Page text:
by Neil Walker
Artist Isabelle Olivier
If you think that hauling your sax from one jazz gig to the next is a pain, of you are fed up with your Fender and bollixed by your bass, then you must feel nothing but hero worship for Isabelle Olivier. Olivier plays jazz harp. No, not the Hohner variety. Harp - as in concert harp with a lot of long strings and pedals and a big frame.
But let's back up a little. I was visiting the crown of Western civilization, France. In particular, the crown jewel of Western civilization, Paris. The date was March 9, 2000. I was seeking a good jazz club and happened on Duc des Lombards, one of the finest clubs in Paris, and therefore in the world. It looked crowded, but my companion and I squeezed into the tiny entrance.
Everything was whispers - the musicians were playing. I could see, on the stage a - harp? The music filtering through was magical so I bought the CD which was on sale and took the leaflet advertising the about-to-be-released new CD and left. The following night, we returned, but there was a different group, also excellent (more on them at another time) and no more information about the jazz harpist, Isabelle Olivier. A few months later, I was able to get the new CD, too.
The CD I bought that night, Au pied, la mer means roughly, "At our feet, the ocean." Olivier's group, Océan, conceived it as part of a long range environmental project. The music on the CD is meant to evoke the ocean and a dream of water. In particular, Olivier wanted to support the International Year of the Ocean, 1998.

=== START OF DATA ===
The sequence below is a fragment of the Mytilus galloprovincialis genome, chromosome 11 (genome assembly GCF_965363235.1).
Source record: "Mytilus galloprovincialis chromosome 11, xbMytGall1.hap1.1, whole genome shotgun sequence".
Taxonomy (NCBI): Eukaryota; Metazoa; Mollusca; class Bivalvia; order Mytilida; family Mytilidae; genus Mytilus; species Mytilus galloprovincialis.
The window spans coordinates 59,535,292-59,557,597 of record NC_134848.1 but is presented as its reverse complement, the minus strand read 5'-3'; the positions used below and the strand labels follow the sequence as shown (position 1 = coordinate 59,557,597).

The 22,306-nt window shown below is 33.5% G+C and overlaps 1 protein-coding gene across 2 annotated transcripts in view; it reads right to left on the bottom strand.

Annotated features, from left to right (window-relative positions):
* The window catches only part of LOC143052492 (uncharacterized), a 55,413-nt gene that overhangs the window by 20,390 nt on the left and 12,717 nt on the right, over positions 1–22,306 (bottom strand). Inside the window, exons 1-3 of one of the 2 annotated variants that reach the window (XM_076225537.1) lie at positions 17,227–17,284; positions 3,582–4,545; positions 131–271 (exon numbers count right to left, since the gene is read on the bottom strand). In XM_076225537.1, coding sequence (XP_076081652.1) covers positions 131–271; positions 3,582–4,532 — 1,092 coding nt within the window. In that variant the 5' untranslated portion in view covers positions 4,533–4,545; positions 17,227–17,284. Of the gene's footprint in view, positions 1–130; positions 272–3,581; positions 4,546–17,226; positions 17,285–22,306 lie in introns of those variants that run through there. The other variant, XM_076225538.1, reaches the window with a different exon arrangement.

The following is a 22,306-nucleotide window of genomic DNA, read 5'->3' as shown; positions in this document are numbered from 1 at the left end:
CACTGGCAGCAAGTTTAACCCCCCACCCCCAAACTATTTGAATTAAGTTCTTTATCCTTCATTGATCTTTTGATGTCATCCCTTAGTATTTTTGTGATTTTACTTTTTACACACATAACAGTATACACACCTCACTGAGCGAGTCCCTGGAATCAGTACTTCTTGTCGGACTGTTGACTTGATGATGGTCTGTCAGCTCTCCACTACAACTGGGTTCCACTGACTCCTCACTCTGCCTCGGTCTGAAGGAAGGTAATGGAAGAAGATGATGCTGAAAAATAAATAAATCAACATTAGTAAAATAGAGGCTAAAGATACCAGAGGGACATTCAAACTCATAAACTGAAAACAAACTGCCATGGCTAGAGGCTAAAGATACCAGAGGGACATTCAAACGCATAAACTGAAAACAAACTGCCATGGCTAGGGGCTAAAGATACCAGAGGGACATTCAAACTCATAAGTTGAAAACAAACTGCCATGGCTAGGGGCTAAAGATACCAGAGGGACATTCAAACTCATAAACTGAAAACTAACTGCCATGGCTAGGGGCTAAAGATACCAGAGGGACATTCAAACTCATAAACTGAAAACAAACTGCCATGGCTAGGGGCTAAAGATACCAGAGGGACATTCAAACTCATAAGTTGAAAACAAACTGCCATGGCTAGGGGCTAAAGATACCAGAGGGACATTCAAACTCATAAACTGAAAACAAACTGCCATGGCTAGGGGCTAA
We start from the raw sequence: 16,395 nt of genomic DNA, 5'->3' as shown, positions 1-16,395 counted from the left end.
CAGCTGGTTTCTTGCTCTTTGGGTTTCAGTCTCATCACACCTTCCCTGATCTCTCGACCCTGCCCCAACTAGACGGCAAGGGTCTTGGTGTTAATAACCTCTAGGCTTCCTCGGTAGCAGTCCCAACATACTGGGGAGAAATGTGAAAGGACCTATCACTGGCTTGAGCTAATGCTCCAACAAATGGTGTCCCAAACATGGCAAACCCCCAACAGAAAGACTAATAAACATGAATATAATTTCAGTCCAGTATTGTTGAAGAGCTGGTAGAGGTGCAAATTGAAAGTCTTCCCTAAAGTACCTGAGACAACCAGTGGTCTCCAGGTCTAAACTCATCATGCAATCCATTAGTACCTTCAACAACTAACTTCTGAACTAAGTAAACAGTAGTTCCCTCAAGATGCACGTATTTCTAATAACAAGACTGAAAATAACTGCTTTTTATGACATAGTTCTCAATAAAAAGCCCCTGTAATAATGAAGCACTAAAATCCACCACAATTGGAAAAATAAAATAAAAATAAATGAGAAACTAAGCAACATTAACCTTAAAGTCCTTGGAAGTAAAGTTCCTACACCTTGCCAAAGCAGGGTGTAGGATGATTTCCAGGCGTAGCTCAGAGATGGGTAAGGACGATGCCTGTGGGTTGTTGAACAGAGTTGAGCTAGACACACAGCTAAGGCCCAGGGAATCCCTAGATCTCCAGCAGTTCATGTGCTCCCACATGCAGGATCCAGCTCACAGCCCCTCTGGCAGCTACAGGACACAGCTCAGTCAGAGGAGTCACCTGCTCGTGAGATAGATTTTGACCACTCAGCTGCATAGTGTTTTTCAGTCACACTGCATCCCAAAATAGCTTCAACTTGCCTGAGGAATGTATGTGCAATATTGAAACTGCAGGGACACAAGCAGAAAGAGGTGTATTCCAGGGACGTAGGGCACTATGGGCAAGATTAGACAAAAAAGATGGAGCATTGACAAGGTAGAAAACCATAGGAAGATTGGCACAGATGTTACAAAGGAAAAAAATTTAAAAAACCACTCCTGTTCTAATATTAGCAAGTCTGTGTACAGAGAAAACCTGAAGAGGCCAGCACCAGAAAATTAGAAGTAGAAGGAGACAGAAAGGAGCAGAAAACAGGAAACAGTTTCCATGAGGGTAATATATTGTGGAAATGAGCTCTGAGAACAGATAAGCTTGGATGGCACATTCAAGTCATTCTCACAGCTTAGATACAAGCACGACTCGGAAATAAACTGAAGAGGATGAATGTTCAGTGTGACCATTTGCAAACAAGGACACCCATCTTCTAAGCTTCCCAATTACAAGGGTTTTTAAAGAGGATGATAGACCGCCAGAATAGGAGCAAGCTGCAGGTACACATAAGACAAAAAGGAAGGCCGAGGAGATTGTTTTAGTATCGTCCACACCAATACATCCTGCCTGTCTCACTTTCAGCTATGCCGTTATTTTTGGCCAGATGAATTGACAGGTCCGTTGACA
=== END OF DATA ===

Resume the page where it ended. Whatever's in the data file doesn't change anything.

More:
The group's instrumentation is not extraordinary - reeds, violin, contrabass and percussion - until you add the harp. Olivier uses her instrument as a good jazz instrument which also can enhance the dream-like qualities of the music.
The music on both CDs will satisfy almost anyone some of the time. While it embraces a free jazz idiom in parts, the rest of it draws from the melodic, rhythmic and improvisational roots of jazz. All of the performers are formidable musicians. The tenor and soprano saxophonist Sylvain Beuf is a rising star whose exceptional compositional abilities match his playing, both virtuosic and passionate.
No one should miss Bô, which entrance the listener with the melodic exploration of drums and harp.
The alto saxophonist and clarinetist on Funny Streams, Sébastien Texier, is another great reed player. When he teams up with violinist Nicolas Krassik on their composition, "Duo," the result is a whimsical two minutes of musical mood following Beuf's "Little Boy Song" and then launching into Olivier's energetic "Ressac."
Both albums are structured like this. Pieces develop feeling and theme from one to the next. "Le cachalot et les petits poissons" (The sperm whale and the little fishes) is 57 evocative seconds of a crescendo of harp, soprano sax and alto. Immediately following is an evocation of whale music which leads the group into a dream like passage.
The same kind of aesthetic characterizes Au pied, la mer. The feelings of ocean and life are just as vivid. The musical structure is just as well thought out. And the musicians in their compositions provide as much feeling as they later put into Funny Streams.
Need another reason to long for these discs? The recording and production are first rate on both: clear, musical, subtly nuance where it should be, hard rocking where needed.
So let's look at a rating. How do you rate enchantment? How do you rate innovation? How do you rate creativity? How do you rate the ineffable?